EPPD chief discouraging officers from consulting DA attorneys on charges and bonds, DA office says

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EL PASO, Texas (KTSM) — The El Paso County District Attorney’s Office says El Paso Police Department Chief Greg Allen is discouraging his officers from consulting with DA attorneys on charges and bonds.

A decades-long program designed to expedite initial administrative processes in the justice system is being ignored, according to a statement from the DA’s office provided to KTSM 9 News.

“Chief Allen, apparently, has recently discouraged his officers from continuing to utilize DIMS (District Attorney’s Information Management System),” the statement reads. “We will continue to encourage Chief Allen and the El Paso Police Department to present their cases through DIMS, just as other law enforcement agencies, such as the Sheriff’s Department, continue to present their cases.”

It is unclear if there is a distinct nature of cases where officers may not be consulting with DA attorneys or if it is all of them.

KTSM 9 News has reached out to the El Paso Police Department and the city of El Paso for comment and for an interview with a representative of the department. The police department said a representative is not available for an interview and a statement was not provided.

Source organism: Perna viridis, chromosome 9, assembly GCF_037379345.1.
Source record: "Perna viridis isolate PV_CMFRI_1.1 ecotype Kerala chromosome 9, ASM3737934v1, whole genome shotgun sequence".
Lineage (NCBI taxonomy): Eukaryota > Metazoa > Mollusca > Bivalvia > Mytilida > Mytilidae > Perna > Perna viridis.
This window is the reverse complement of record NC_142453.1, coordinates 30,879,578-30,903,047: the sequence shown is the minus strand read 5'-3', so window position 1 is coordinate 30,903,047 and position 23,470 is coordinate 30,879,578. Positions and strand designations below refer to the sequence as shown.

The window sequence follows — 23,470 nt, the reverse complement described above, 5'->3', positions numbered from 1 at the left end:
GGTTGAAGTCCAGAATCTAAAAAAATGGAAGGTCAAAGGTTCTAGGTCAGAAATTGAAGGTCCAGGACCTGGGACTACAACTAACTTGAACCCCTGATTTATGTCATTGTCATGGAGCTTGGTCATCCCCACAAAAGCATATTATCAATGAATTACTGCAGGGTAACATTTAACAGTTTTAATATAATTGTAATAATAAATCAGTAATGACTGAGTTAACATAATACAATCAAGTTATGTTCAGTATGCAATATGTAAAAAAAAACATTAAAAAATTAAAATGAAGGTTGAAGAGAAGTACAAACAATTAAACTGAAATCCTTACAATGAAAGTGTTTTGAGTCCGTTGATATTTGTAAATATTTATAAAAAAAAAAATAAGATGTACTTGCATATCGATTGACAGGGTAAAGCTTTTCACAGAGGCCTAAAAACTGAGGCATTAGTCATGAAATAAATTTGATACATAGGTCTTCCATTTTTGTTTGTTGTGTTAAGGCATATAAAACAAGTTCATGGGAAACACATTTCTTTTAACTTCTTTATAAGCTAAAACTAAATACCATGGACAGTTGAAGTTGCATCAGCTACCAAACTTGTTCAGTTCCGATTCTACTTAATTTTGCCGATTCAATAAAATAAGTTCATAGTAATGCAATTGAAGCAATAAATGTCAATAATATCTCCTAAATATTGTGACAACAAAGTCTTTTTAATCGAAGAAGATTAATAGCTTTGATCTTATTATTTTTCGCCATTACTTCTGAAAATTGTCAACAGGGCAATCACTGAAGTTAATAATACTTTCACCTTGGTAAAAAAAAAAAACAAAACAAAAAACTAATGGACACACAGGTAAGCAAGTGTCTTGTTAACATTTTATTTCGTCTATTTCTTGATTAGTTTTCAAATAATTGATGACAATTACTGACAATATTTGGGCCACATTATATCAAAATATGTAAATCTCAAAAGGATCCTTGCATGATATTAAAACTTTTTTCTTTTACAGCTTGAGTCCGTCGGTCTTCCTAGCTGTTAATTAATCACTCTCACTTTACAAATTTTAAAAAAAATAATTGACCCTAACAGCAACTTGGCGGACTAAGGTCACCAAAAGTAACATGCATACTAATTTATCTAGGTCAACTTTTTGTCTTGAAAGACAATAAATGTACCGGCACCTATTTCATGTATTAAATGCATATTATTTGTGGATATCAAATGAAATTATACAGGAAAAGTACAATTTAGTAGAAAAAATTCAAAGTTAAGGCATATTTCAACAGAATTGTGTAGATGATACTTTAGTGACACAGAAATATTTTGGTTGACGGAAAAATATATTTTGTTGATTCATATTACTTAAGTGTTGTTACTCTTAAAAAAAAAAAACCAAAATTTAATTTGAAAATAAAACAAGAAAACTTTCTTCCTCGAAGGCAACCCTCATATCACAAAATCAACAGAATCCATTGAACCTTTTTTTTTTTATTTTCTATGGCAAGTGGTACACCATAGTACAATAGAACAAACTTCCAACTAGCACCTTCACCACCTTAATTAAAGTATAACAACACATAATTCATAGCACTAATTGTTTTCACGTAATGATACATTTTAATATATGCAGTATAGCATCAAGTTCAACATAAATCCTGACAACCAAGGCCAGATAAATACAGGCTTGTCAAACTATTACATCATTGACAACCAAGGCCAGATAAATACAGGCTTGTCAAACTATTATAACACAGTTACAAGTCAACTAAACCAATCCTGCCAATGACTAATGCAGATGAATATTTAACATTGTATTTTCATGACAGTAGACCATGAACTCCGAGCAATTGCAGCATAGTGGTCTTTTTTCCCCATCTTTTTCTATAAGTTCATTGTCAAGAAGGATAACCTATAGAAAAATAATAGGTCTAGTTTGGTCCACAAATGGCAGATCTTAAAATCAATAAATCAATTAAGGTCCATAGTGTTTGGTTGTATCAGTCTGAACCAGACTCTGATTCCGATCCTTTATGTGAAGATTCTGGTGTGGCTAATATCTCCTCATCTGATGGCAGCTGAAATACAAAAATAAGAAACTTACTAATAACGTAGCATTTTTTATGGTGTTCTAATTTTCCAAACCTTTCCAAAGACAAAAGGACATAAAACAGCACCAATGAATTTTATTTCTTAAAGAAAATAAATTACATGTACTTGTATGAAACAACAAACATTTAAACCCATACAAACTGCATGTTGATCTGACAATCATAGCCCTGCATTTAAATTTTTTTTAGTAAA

A response from the city on Friday afternoon stated:

“We are in the process of evaluating the DIMS program efficiency in cooperation with the District Attorney’s Office. Once the evaluation is completed, we will share the results with the stakeholders and the public. In the meantime, the city continues to pay for the program and those payments have been uninterrupted. Funding for the program is also included in the proposed Fiscal Year 2022 budget presented to City Council this week.”

Official statement from the city of El Paso

The program was set during former District Attorney Jaime Esparza’s administration, which spanned for 30 years, to create efficiencies in the justice system and save taxpayer dollars by reducing the time spent processing those who are taken into custody.

Traditionally, when an officer makes an arrest, the officer is able to contact an attorney with the DA’s office to discuss whether charges meet certain elements of an offense and whether enough evidence exists to bring a charge. Once completed, the arresting officer is advised on what bond to request on an arrest warrant for presentation to a magistrate judge.

The statement provided by the District Attorney’s Office to KTSM said that the effectiveness of the program has been presented to Allen and several city and county officials, including El Paso City Manager Tommy Gonzalez, and the El Paso County Commissioners Court and Council of Judges.

“DIMS offers efficiency as opposed to the lengthy booking process through the Jail Magistrate Court,” the statement reads. “The District Attorney’s Office fully supports the use of the DIMS program based on the statistical data that proves that it is an efficient system that allows for officers to spend less time taking an arrestee through the very lengthy booking process.”

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